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The runts

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The runts

Post Number:#1  Unread postby Joplus » Sat Apr 12, 2014 12:58 pm


I have a litter of Flemish Giants. One tiny baby the mom kicked out of the nest. I bottle fed the baby for the past 3 weeks. She never grew or thrived at all. This morning she passed away. I'm heartbroken. I'm pregnant and emotional and crying all day. I read the runts should be culled from the start. And I feel I invested too much of myself in this runt. What do you do with the runts? I don't know if I can just do nothing.

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Re: The runts

Post Number:#2  Unread postby Sagebrush » Sat Apr 12, 2014 1:03 pm


If I have invested a lot of myself in an animal I tend to give them a proper burial.

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Re: The runts

Post Number:#3  Unread postby ckcs » Sat Apr 12, 2014 1:16 pm


I know that just sucks. I have a litter of 4 with 3 runts and do not think they are going to make it. I've tried to hold the mama to them with no luck. I've also tried other does. It probably is best to cull them right from the start, but the only other runt I had made it, so I hold out hope. Since I sell them as pets I am not concerned with whether they would be good stock to breed with. I used to bury everything around our property. My daughter would bury the dead babies and make little crosses. She lost interest in doing that so the job became mine. I did it for a while but now they go into the compost pile. If something comes along and eats them, I am ok with that now. I have never lost an adult and when I do they will get buried. My connection with my adult rabbit is of course much greater.

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Re: The runts

Post Number:#4  Unread postby MaggieJ » Sat Apr 12, 2014 1:53 pm


I think whenever one elects to hand-feed a kit that one needs to go in hoping for the best but being prepared for the worst. The sad fact is that very young kits are very difficult to hand-feed successfully.

I'm sorry it didn't work out for you, but you did very well keeping it alive for three weeks and giving it a chance.

You said the doe kicked it out of the nest. Did you try putting it back before deciding to hand-feed it? Sometimes kits get dragged out on momma's teat if they fail to let go in time at the end of feeding time. Rabbits do not pick up and carry their kits the way a dog or cat would and so the mother would not have tried to put it back in the nest. Finding a kit outside the box does not necessarily mean that the doe rejected it.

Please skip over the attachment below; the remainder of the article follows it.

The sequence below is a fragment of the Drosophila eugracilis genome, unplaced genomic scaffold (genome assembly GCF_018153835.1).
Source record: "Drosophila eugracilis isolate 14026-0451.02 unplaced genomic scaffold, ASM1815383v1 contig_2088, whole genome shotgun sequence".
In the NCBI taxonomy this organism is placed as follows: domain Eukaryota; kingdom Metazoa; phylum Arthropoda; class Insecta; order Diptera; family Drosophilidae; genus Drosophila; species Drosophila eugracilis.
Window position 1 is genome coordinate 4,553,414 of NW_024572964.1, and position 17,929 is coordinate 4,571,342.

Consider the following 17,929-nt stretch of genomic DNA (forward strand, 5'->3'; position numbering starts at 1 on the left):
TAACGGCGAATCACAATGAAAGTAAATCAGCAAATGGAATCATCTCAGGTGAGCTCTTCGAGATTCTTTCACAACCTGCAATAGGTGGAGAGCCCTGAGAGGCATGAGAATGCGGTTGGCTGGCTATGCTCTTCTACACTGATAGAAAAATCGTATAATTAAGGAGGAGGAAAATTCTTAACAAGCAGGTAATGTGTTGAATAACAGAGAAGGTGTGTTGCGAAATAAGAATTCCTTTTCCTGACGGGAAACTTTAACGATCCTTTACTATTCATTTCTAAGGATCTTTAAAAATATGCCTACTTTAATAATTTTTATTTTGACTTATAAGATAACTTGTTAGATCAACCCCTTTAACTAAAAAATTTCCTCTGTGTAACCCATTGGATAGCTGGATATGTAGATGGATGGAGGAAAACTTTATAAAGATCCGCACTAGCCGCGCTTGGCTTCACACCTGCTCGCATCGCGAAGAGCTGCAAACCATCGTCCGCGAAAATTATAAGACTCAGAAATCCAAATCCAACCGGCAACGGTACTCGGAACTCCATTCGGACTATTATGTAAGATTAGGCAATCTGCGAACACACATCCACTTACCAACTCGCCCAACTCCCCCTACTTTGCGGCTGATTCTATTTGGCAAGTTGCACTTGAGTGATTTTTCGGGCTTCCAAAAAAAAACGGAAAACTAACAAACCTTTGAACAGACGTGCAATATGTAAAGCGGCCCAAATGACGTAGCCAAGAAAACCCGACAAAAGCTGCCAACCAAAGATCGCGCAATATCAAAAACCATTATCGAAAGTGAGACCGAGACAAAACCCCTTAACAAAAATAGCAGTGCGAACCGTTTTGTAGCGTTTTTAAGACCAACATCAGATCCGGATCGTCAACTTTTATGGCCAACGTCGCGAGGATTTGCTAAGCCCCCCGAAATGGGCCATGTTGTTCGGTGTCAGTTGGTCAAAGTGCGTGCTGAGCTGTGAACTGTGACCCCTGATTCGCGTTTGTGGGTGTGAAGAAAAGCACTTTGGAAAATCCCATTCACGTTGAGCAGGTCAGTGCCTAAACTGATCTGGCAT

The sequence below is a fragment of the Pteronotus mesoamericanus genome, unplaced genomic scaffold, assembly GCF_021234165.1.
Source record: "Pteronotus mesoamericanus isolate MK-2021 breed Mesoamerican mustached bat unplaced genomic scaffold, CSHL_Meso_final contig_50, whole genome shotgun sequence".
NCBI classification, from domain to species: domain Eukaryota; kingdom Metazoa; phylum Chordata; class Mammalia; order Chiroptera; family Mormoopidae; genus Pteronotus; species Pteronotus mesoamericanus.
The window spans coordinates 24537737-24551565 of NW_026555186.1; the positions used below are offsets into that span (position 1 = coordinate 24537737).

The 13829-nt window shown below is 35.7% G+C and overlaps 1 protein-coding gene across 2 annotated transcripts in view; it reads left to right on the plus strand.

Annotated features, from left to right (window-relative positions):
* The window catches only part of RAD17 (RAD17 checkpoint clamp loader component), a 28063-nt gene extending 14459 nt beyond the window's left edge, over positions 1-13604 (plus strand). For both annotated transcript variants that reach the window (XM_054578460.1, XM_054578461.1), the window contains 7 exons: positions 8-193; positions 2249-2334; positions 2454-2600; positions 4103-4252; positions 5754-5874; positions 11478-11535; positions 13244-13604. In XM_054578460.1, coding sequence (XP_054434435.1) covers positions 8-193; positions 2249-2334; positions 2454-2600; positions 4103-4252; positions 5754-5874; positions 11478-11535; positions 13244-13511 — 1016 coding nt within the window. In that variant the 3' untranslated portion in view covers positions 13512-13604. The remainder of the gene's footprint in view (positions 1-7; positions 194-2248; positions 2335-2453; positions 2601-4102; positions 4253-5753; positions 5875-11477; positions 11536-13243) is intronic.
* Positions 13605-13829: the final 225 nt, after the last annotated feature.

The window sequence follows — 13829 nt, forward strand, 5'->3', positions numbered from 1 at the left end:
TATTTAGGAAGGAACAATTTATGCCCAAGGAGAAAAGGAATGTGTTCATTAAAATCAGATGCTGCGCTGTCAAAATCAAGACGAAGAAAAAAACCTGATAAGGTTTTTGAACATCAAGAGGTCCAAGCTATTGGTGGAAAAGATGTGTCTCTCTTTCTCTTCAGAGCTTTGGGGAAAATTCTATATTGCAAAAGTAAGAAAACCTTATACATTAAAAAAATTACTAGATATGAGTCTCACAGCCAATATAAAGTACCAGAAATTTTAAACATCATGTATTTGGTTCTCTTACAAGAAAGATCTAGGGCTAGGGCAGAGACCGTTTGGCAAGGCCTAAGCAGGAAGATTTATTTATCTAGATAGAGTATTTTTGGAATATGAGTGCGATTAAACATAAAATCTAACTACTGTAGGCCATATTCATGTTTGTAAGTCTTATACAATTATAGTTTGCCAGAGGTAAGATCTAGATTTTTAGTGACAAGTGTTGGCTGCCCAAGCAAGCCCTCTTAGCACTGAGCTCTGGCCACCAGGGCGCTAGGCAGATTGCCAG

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Re: The runts

Post Number:#5  Unread postby Zass » Sat Apr 12, 2014 2:19 pm


I have had plenty of runts survive and thrive, even from large litters. I never cull them from the start, even when I probably should.
I do lose some of them as well, but...that is just part of the territory with rabbit breeding. Everyone loses a few every now and then. Sometimes they are just born imperfect and cannot thrive no matter how much you care for them.
I've raised a lot of baby animals, and I think rabbits are probably one of the most difficult to hand feed. It doesn't matter what type of critter it is though, I always go into it expecting the worst and doing everything I can to give him or her a chance. It's all I can do.

What kind of formula did you use? You might be able to get some really good tips on hand feeding from members of this forum. :)

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Re: The runts

Post Number:#6  Unread postby Joplus » Sat Apr 12, 2014 2:44 pm


I never removed her from the box. And I do think she nursed sometimes. So I was supplementing mainly, just to get her to grow. She was the same size at birth almost, like a quarter of the size of the others by 3 weeks. I fed her 1/2 kmr, half goats milk, a little heavy cream and a pinch of Culturel for kids. I fed her 5-10 MLS a feeding at 3 weeks old, twice a day. I just think there was something wrong but I mainly want to know what to do next time. I will probably try again and fail but I guess that's ok. I'm just so sad. I will give her a proper burial. And I have many more fluffy perfect babies.

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Re: The runts

Post Number:#7  Unread postby Marinea » Sat Apr 12, 2014 2:58 pm


I am sorry you found us because of a loss, but welcome to RT, Joplus!

I would not beat yourself up over the loss. It is VERY difficult to hand raise kits. I am like you, I have to try, but I set my mind from the start that I will lose them eventually. It doesn't take away all of the sadness, but it helps if you try to consider a save as a gift, rather than to go into it expecting the save.

Based on your description of her size at three weeks, the kit may have other issues, and likely would not have made it no matter what you did.

By the way...we love pictures of kits here :)
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Re: The runts

Post Number:#8  Unread postby Joplus » Sat Apr 12, 2014 3:17 pm


How do I upload pics. I've got tons

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Re: The runts

Post Number:#9  Unread postby Zass » Sat Apr 12, 2014 4:23 pm


formula-feeding-baby-bunnies-pics-vids-t3691.html

I've been using this recipe to supplement my own current runt. I did lose one before I realized that some of the smaller ones just weren't getting enough. They are three weeks old now too, but it seems to be stronger and more energetic by the day and getting more milk from Momma, now that the rest are eating more solid food.